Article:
Councilman Ned Tolar said, “When I was elected, I promised to be a watchdog for the taxpayer, but I was constantly outvoted. Now, with the new makeup of the council, we are taking this council in a new and different direction.”
Tolar continued saying, “We now have a CPA on council in Erin (Erin Long Bergerson), and she is going over the budget with a fine-toothed comb. She’s not looking at millions of dollars, she’s paying attention to every penny. It makes the money we have available to us do the most without having to ever discuss raising taxes,” he concluded.
Tolar also said that renewal of the Cayce TIF would set a dangerous precedent. “If we do this for this TIF district, everyone will expect us to do the same for theirs. We just can’t open that box up because there’d be no closing it back!”
The Republican party of Lexington County has also weighed in on the matter. They praise the members of the county council that are opposing the Cayce TIF extension.
GOP leaders says that the people of Lexington County have invested in the area since 1998. Now, per their statement, “The City of Cayce is asking the county to continue to put on hold their ROI (return on investment) for an additional 20 years in an effort to essentially do more “beautification” projects down Knox Abbott Drive.” They say proposed beautification or streetscape projects would necessitate tearing up recently repaved roads to drop in more flower beds.
In the latest release from the City of Cayce, leaders point out what a great investment the county’s TIF contributions have been. The county has invested a mere $1,845,613 to the TIF over its lifetime, and that money has driven more than $41 million in investments outside the existing TIF, according to Cayce. Keep in mind that this new development’s full taxable value has been added to the Lexington County tax rolls, Cayce leaders pointed out. More taxable value means more property taxes to collect, which means more money for county services going into that great big pot of money called the general fund that helps pay for services county wide.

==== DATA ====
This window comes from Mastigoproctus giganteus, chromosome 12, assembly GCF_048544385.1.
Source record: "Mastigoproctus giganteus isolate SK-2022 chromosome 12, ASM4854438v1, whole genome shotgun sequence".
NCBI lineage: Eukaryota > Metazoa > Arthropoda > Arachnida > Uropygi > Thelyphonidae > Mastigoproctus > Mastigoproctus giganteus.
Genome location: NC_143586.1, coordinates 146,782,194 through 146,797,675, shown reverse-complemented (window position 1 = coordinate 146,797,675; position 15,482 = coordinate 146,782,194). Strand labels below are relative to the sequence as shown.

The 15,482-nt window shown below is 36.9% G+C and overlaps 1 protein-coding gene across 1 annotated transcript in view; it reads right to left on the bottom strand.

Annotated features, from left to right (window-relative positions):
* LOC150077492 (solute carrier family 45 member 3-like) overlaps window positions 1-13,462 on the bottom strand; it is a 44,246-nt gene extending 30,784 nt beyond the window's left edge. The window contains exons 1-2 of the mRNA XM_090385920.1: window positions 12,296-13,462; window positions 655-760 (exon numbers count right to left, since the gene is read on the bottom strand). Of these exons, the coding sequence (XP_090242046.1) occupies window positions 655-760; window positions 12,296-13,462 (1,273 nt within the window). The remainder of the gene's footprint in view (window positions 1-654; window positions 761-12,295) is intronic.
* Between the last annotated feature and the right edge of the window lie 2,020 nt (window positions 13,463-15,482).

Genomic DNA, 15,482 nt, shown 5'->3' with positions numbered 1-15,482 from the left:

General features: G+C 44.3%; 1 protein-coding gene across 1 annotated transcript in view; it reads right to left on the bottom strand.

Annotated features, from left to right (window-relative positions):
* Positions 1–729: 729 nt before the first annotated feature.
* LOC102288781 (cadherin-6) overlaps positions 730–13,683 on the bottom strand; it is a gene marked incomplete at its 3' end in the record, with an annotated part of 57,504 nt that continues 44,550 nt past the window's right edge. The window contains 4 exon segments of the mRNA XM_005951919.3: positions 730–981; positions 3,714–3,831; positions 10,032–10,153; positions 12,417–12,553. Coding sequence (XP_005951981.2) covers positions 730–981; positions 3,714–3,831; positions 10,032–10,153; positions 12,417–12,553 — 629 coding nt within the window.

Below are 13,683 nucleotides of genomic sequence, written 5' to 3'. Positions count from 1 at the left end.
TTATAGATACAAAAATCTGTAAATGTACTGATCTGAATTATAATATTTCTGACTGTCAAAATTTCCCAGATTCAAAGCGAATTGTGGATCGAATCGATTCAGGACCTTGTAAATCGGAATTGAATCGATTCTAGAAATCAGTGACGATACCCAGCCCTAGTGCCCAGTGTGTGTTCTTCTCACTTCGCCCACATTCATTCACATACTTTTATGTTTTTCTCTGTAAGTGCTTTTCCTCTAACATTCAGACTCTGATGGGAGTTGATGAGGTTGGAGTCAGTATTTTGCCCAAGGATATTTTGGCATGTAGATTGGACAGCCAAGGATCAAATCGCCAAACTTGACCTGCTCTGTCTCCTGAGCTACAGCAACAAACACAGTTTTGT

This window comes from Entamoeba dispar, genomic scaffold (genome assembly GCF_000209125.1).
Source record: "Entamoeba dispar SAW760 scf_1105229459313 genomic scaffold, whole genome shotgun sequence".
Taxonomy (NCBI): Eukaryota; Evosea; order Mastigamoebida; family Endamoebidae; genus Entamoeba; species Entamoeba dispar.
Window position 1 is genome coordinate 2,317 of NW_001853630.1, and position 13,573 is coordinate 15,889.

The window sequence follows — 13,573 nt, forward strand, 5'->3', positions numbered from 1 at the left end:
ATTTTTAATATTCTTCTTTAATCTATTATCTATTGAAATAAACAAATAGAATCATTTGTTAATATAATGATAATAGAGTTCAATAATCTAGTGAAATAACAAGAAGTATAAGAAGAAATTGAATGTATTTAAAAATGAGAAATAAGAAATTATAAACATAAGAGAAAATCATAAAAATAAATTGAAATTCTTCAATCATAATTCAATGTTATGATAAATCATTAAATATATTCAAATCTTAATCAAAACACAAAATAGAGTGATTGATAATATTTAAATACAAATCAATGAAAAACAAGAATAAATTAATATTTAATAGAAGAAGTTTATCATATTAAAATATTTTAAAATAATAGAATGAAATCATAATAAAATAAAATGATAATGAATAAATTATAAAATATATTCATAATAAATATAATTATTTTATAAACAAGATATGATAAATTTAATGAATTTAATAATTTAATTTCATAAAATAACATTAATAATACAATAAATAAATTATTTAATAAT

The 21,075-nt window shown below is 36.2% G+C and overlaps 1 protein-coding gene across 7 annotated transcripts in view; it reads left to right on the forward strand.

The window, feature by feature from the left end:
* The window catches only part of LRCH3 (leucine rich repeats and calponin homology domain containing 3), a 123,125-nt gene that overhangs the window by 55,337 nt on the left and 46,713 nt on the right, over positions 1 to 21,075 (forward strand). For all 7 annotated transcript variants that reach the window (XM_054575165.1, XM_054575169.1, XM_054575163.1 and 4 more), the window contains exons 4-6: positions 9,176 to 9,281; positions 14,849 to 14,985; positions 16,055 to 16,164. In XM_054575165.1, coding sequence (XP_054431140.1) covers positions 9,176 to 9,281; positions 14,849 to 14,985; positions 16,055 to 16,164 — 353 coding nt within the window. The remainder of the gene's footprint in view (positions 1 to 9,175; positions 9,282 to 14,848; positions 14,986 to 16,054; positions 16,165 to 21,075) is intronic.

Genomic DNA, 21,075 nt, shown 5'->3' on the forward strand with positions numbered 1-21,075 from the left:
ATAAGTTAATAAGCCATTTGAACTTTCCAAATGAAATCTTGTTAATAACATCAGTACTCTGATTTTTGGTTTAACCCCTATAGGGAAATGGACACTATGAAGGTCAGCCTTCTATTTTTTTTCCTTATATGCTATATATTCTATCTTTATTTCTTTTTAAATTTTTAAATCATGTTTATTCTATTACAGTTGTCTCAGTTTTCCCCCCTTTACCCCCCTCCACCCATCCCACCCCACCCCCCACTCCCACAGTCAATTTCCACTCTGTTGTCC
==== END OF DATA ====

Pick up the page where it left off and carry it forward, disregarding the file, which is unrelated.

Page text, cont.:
Erin Long Bergerson, one of the newly elected Lexington County council members, called the major returns on investment that the City of Cayce and Lexington County Chairmen Cullum are bragging about an embellished narrative. “Lexington County has made huge investments in the Saxe Gotha Industrial Park in that area and that’s what has created the biggest incentive for the new development. That has made a difference far and above what the TIF district created,” Bergerson said.
Cayce’s Mayor Partin and the city are concerned that their TIF extension request is being viewed using a separate standard than others currently and previously considered by the Lexington County Council. Historically, consideration of TIF districts is based on whether or not the projects will positively impact and encourage economic development, according to the city.
Partin pointed out that the Town of Lexington is currently asking for approximately $10 million for a TIF District. These funds would finance bonds to improve roads, especially in the area around Corley Mill Road, Sunset Boulevard, Ginny Lane, and the I-20 corridor of the town.
According to Cayce and Councilman Cullum, the four members of county council balking at the Cayce TIF extension are said to be supporting the Lexington effort. The amount that Cayce is requesting, $4.6 million, is less than half of the Lexington request, Mayor Partin pointed out.